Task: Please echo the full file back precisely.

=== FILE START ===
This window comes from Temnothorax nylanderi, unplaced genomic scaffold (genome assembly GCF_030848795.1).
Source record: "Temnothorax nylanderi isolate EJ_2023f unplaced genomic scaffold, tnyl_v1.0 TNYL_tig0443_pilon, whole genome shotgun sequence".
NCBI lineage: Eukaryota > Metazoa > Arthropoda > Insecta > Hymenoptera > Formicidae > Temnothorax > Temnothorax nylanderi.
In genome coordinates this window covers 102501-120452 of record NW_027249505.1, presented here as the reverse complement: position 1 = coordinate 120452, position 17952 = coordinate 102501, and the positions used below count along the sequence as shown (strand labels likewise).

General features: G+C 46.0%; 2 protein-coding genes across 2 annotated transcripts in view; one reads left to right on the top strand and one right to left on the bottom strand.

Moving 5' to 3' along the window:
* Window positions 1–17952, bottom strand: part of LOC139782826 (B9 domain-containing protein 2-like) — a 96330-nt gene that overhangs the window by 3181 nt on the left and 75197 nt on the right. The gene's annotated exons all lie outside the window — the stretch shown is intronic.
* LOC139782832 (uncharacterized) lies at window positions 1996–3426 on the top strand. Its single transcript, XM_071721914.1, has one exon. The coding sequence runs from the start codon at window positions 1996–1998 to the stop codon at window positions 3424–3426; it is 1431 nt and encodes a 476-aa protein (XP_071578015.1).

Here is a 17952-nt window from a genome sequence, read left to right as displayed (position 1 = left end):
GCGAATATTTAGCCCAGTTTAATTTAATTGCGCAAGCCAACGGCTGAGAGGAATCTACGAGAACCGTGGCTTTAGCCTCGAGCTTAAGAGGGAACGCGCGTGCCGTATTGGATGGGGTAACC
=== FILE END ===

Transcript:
This window comes from Temnothorax nylanderi, unplaced genomic scaffold (genome assembly GCF_030848795.1).
Source record: "Temnothorax nylanderi isolate EJ_2023f unplaced genomic scaffold, tnyl_v1.0 TNYL_tig0443_pilon, whole genome shotgun sequence".
NCBI lineage: Eukaryota > Metazoa > Arthropoda > Insecta > Hymenoptera > Formicidae > Temnothorax > Temnothorax nylanderi.
In genome coordinates this window covers 102501-120452 of record NW_027249505.1, presented here as the reverse complement: position 1 = coordinate 120452, position 17952 = coordinate 102501, and the positions used below count along the sequence as shown (strand labels likewise).

General features: G+C 46.0%; 2 protein-coding genes across 2 annotated transcripts in view; one reads left to right on the top strand and one right to left on the bottom strand.

Moving 5' to 3' along the window:
* Window positions 1–17952, bottom strand: part of LOC139782826 (B9 domain-containing protein 2-like) — a 96330-nt gene that overhangs the window by 3181 nt on the left and 75197 nt on the right. The gene's annotated exons all lie outside the window — the stretch shown is intronic.
* LOC139782832 (uncharacterized) lies at window positions 1996–3426 on the top strand. Its single transcript, XM_071721914.1, has one exon. The coding sequence runs from the start codon at window positions 1996–1998 to the stop codon at window positions 3424–3426; it is 1431 nt and encodes a 476-aa protein (XP_071578015.1).

Here is a 17952-nt window from a genome sequence, read left to right as displayed (position 1 = left end):
GCGAATATTTAGCCCAGTTTAATTTAATTGCGCAAGCCAACGGCTGAGAGGAATCTACGAGAACCGTGGCTTTAGCCTCGAGCTTAAGAGGGAACGCGCGTGCCGTATTGGATGGGGTAACC